In the mid 1960's Lambek became increasingly interested in category theory. His first monograph, "Completions of Categories" (Springer LNM 24), dates from that time. By the end of the 1960's, he was working in several areas of category theory which would later be of fundamental importance in theoretical computer science. Thus, for example, in 1968 he published a paper "A fixpoint theorem for complete categories" (Math. Zeitschrift), in which he generalized the Tarski fixed point theorem to finding fixed points of endofunctors. His insight was to look for initial T-algebras, for certain endofunctors T, since he observed these necessarily satisfy that T(A) is isomorphic to A. This viewpoint has been seminal in subsequent work on categorical data types. Starting in 1969 in a series of papers, Lambek introduced one of his most influential bodies of work: his introduction of categorical proof theory (in which categories could be thought of as labelled deductive systems). As an application, Lambek applied Gentzen's proof-theoretic techniques, notably cut-elimination, to solving categorical coherence problems. Major advances to these ideas in coherence theory, inspired by Lambek's insights, were later achieved by G. Mints and his student S. Soloviev. Also, the formalism he introduced, "multi-categories", is having a major revival in current higher-dimensional category theory.

In the 1970's, Lambek continued his work in ring theory and categorical algebra (often in collaboration with B. Rattray) while simultaneously expanding his research into categorical aspects of lambda calculus and higher-order logics. There then followed a fruitful collaboration on categorical logic with P. Scott, culminating in their book "Introduction to Higher Order Categorical Logic" in 1986. Meanwhile, starting in the mid 1970's, Lambek returned to his former interests in mathematical linguistics, working in formal grammars for verb conjugation in French and Latin, for kinship terminology in anthropology, and, more recently, the use of type theory in modern linguistics.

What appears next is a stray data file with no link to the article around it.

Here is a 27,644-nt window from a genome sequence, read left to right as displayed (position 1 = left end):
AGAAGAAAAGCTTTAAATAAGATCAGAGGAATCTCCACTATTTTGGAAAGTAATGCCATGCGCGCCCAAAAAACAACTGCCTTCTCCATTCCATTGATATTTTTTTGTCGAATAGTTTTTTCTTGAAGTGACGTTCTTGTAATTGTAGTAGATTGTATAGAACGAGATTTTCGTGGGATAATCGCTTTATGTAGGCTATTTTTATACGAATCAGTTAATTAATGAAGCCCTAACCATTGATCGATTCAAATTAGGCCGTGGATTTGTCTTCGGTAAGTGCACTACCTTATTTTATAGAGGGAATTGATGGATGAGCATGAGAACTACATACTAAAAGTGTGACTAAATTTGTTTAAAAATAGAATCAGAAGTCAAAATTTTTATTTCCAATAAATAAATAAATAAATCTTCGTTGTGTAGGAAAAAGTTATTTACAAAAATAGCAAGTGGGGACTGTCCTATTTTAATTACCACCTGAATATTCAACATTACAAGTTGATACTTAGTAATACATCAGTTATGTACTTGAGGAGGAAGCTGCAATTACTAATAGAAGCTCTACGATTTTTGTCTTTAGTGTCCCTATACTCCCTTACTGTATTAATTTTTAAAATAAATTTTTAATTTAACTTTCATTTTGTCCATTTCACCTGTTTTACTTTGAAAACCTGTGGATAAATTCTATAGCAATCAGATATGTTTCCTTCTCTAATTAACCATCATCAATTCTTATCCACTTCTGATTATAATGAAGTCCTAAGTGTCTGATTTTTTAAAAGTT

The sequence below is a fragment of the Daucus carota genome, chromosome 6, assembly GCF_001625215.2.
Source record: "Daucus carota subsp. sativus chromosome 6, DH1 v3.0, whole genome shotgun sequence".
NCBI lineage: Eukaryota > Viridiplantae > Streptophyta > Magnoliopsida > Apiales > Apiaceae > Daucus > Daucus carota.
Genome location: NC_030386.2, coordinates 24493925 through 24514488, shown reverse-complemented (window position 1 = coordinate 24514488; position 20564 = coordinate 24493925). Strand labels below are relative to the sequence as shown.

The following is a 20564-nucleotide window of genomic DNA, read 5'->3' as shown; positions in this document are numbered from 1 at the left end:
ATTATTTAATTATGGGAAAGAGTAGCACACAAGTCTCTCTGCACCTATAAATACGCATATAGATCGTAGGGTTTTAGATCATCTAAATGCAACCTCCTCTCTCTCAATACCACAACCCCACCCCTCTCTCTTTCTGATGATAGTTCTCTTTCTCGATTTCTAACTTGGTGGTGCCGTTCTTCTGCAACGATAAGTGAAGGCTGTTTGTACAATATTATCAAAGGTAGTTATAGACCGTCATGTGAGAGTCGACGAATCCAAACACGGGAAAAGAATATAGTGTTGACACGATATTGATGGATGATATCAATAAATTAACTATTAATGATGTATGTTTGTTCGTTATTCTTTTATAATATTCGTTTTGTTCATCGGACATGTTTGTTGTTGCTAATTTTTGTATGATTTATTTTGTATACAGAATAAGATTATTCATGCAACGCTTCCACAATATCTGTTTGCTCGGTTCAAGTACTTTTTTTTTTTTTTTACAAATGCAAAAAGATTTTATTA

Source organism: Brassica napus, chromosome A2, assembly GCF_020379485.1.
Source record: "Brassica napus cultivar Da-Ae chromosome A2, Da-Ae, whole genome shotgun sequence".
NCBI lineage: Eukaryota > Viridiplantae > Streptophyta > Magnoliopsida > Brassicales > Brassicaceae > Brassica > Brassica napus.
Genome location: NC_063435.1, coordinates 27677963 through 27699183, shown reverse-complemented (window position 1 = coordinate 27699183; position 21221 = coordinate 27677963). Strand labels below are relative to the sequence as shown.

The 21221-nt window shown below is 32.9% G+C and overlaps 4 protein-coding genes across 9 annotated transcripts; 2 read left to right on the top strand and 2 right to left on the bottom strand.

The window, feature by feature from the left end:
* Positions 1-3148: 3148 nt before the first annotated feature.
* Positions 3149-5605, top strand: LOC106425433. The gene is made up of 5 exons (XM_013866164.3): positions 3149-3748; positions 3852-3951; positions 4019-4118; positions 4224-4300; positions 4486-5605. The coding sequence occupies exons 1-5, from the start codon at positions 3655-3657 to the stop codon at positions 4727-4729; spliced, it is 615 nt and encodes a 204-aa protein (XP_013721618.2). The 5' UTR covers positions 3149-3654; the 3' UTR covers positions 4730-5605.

In recent years, far from slowing down, Lambek has in fact increased his research productivity. He has devoted a large part of his research towards so-called substructural logics-logics without Gentzen's structural rules. This includes his work in bilinear logic and its applications to algebra and linguistics. However he has also continued to keep a hand in his many other interests, notably history and philosophy of mathematics, and mathematical physics. In that regard, he has returned to some of his original work in 1950, speculating in a paper "If Hamilton Had Prevailed" (Math. Intelligencer, 1995) how theoretical physics might have developed if Hamilton's quaternionic methods had prevailed over vectorial ones. And his recent philosophical papers have argued for a reconciliation of various competing philosophies of mathematics (formalism, logicism, Platonism, intuitionism), using categorical models developed in the Lambek-Scott book.

Finally, we should point out that Jim has a great stock of stories about his many colleagues in different disciplines. One of his favourites recalls taking mathematicians and linguists out to a restaurant in Montreal. As he points out "the mathematicians couldn't figure out the bill, and the linguists couldn't speak French".

As friends, collegues, and students of Jim's for many years, we are pleased to be able to present to him this collection of papers, whose span covers much (unfortunately not all) of the territory Jim's own work has influenced so profoundly. We join the authors of these papers in wishing him well, and hoping to derive further inspiration from his research for many years to come.

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On 26 Sep 1999, 01:44.